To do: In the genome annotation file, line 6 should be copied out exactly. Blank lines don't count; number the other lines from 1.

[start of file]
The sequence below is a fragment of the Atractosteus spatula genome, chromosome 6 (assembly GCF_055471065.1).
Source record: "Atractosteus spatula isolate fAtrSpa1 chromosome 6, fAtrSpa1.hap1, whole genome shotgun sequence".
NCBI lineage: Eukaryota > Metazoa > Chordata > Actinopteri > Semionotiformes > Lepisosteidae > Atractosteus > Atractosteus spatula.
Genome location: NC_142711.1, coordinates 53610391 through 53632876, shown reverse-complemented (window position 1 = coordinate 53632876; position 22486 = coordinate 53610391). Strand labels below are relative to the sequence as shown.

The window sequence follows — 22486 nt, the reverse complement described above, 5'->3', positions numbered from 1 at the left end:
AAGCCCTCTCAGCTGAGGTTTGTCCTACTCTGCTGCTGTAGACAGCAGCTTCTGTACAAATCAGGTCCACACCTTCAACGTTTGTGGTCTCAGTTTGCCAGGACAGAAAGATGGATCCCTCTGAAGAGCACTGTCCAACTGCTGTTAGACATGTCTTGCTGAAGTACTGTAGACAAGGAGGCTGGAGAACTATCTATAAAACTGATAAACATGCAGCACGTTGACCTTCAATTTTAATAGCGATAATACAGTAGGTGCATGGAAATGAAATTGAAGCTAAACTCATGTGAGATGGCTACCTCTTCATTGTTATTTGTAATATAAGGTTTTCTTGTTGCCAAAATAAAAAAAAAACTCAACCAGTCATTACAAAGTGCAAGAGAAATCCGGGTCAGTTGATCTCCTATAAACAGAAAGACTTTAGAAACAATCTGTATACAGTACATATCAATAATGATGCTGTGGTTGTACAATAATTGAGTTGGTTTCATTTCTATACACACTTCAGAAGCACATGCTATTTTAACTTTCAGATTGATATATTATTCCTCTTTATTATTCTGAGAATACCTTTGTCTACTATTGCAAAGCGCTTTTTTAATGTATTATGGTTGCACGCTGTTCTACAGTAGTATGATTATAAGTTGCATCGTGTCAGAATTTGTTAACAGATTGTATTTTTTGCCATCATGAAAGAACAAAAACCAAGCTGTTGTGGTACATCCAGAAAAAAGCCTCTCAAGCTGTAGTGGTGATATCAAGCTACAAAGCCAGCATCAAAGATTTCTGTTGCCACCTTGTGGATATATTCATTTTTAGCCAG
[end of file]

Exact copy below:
AAGCCCTCTCAGCTGAGGTTTGTCCTACTCTGCTGCTGTAGACAGCAGCTTCTGTACAAATCAGGTCCACACCTTCAACGTTTGTGGTCTCAGTTTGCCAGGACAGAAAGATGGATCCCTCTGAAGAGCACTGTCCAACTGCTGTTAGACATGTCTTGCTGAAGTACTGTAGACAAGGAGGCTGGAGAACTATCTATAAAACTGATAAACATGCAGCACGTTGACCTTCAATTTTAATAGCGATAATACAGTAGGTGCATGGAAATGAAATTGAAGCTAAACTCATGTGAGATGGCTACCTCTTCATTGTTATTTGTAATATAAGGTTTTCTTGTTGCCAAAATAAAAAAAAAACTCAACCAGTCATTACAAAGTGCAAGAGAAATCCGGGTCAGTTGATCTCCTATAAACAGAAAGACTTTAGAAACAATCTGTATACAGTACATATCAATAATGATGCTGTGGTTGTACAATAATTGAGTTGGTTTCATTTCTATACACACTTCAGAAGCACATGCTATTTTAACTTTCAGATTGATATATTATTCCTCTTTATTATTCTGAGAATACCTTTGTCTACTATTGCAAAGCGCTTTTTTAATGTATTATGGTTGCACGCTGTTCTACAGTAGTATGATTATAAGTTGCATCGTGTCAGAATTTGTTAACAGATTGTATTTTTTGCCATCATGAAAGAACAAAAACCAAGCTGTTGTGGTACATCCAGAAAAAAGCCTCTCAAGCTGTAGTGGTGATATCAAGCTACAAAGCCAGCATCAAAGATTTCTGTTGCCACCTTGTGGATATATTCATTTTTAGCCAG